The Lost Episode

There are many conflicting reports as to exactly how Two-Face was going to be used in the Adam West television series, and conflicting rumors as to why he was never used at all. According to Wikipedia, Two-Face was going to be a television newscaster instead of a District Attorney who was scarred in an on-set accident, which would have made him more similar to the Paul Sloane character than the Harvey Dent character. Wikipedia also claims that the character was deemed "too gruesome and too violent" for the kid friendly television series. The assertion that Two-Face was going to be a scarred television news anchor is refuted by the actual treatment that was originally written by Harlan Ellison, and which was published in Batman '66: The Lost Episode #1, which also adapted the episode in comic form. Other online sources claim that the Two-Face episode was planned for the third season, and that the show was cancelled before the episode could go into production. This is also refuted by the Harlan Ellison treatment, as there is a note within the treatment that it had been revised 12 Nov 65, which means it was being considered for the first season. We may never know for sure why the episode never went into production.

It is also rumored that Clint Eastwood was being talked to for the role, and this is confirmed by TV Guide's profile of Clint Eastwood on their website. In the mid to late 1960s, I don't think there was a better choice for the character than Clint, and I wish we could have gotten this episode based on that casting alone. Clint Eastwood's voice is just a perfect fit for Two-Face. Adam West mentions in his autobiography, Back to the Batcave, that he and Eastwood had developed a close friendship in the 1960s, so the idea of Clint getting a part in West's Batman series seems to have some weight. I am not sure that with the serious nature of the Two-Face character that he would have been a good fit for the '66 Batman television series, but it would definitely have been interesting. In 1966, Two-Face wasn't nearly the level of rogue that he is today. He was a C-List Batman villain back then, so there wasn't a huge demand to get him into the series, as there would be today. Whatever the reason for him not being used, I believe it is safe to say that he is missed more today than we would have been back then.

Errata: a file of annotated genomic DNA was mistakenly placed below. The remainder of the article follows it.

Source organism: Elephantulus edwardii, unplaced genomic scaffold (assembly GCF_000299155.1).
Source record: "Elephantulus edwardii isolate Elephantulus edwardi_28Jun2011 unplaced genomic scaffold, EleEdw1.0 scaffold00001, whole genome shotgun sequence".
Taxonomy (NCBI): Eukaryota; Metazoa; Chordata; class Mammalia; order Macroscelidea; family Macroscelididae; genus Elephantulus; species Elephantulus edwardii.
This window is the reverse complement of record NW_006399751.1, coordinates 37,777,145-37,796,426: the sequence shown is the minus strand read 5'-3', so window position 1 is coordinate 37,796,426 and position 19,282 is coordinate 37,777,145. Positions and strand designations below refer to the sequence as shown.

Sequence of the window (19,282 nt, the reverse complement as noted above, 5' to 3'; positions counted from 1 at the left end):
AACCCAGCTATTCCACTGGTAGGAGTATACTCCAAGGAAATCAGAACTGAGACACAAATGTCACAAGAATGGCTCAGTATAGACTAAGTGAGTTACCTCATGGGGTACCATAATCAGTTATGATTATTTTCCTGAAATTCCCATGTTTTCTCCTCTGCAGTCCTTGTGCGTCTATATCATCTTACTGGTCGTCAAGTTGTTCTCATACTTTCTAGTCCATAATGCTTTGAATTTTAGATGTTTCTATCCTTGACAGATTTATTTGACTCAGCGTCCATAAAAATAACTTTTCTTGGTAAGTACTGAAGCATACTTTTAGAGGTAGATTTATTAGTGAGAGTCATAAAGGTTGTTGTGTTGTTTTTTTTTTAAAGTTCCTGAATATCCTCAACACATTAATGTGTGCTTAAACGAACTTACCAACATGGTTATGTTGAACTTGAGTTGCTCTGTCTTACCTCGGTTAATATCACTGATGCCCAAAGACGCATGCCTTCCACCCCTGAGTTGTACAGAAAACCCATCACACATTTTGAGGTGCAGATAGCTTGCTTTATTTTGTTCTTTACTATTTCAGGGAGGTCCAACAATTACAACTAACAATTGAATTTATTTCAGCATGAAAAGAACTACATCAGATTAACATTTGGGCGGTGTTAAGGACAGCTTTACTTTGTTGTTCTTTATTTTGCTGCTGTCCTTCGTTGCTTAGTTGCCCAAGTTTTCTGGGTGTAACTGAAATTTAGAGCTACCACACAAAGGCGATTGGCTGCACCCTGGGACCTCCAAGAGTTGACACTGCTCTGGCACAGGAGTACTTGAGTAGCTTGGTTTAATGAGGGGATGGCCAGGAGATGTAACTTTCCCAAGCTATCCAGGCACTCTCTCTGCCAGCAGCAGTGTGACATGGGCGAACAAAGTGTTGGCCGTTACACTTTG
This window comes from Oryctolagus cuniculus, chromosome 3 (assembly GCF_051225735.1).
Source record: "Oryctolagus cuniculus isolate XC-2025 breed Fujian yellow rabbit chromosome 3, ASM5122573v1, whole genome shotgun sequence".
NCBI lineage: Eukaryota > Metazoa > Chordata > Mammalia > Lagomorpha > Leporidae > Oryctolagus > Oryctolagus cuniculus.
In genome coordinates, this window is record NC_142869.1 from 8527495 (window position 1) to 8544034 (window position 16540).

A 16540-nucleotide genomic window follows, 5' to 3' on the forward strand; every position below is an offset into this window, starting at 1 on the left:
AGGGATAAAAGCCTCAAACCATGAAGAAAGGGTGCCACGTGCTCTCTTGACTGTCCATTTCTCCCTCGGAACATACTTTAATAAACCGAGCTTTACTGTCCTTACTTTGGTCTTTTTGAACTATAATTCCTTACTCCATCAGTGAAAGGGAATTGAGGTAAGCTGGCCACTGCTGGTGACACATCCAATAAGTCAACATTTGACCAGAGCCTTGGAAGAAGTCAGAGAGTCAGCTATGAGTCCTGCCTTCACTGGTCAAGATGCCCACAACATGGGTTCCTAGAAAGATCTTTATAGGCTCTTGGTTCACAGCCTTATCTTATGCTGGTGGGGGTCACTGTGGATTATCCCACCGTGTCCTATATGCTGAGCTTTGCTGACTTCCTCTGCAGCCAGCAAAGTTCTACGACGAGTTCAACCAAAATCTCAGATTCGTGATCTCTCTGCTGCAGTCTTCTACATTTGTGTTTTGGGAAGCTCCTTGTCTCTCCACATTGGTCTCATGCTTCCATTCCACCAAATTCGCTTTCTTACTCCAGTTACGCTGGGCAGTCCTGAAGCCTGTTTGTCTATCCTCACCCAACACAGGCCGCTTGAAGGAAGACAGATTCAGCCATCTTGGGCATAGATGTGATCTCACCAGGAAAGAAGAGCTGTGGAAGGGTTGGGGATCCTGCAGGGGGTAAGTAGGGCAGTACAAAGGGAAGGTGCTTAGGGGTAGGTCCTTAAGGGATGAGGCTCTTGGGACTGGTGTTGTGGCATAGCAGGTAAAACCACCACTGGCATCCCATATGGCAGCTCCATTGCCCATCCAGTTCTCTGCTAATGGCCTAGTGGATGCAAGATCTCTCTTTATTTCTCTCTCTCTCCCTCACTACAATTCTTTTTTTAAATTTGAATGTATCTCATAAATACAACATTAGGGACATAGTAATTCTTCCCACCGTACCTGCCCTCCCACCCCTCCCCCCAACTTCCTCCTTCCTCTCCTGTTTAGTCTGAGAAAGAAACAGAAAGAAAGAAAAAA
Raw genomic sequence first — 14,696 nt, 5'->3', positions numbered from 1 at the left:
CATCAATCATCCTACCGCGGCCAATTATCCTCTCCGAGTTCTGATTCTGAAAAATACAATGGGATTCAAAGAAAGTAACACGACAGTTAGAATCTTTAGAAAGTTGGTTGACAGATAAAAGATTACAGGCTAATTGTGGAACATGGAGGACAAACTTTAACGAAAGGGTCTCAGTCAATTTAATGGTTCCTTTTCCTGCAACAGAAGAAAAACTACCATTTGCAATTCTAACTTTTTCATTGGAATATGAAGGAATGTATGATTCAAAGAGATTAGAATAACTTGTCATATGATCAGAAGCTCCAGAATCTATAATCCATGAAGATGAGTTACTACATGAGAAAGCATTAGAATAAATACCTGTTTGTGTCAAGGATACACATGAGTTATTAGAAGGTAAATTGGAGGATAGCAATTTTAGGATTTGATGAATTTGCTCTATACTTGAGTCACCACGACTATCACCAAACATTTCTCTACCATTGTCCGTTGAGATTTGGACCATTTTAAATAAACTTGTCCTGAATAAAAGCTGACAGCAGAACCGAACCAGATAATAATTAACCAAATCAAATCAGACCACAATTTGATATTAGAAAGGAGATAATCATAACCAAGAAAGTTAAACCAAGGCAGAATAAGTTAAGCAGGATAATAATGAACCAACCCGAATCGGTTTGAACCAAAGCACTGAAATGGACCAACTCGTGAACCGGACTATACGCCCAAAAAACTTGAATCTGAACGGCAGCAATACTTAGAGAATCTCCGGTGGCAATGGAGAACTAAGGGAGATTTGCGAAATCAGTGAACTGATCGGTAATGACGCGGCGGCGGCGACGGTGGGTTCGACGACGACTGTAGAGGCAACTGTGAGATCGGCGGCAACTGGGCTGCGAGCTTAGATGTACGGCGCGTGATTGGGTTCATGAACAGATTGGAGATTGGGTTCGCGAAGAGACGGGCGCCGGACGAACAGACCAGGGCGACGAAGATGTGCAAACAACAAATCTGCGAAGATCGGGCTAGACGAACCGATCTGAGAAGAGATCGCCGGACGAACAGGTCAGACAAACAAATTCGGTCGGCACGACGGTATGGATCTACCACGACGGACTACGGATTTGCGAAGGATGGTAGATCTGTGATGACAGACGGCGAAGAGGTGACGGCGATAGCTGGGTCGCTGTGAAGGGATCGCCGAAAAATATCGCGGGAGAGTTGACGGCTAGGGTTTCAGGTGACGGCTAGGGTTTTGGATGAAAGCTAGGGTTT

Comic Book Adaptation

Back in November, DC Comics released a comic book adaptation of the infamous lost Two-Face episode as a one-shot under their Batman '66 banner. The adaptation was written by comic book superstar Len Wein (creator of Wolverine as well as the All-New, All-Different X-Men team) and illustrated by Jose Luis Garcia-Lopez and was released as an 80-page one-shot which also includes the entire story in pencil format (no inks, no color, no words) as well as the original Harlan Ellison treatment.

While definitely in keeping with the style and tone of the television series, which the entire Batman '66 comic book strives to be, the story did have a bit more serious tone than the average episode of the television series, which did have its serious moments even though the bulk of the series did tend to be a little over the top. The story was incredibly interesting, and unlike most episodes of the series, actually explained the origin of Two-Face through flashback as Batman is explaining it to Robin. It is only roughly the length of a single episode, which would have fit with the third season, but since it was written for the first season, I was fairly disappointed that it wasn't written as a two part story, as though it actually were an episode of the television series. But overall the comic is very good and I do hope that Batman '66 brings Two-Face into the series proper and gives us a hint at what future stories involving Two-Face could have been if they had chosen to move "The Two-Way Crimes of Two-Face" into production and it had actually made it to air.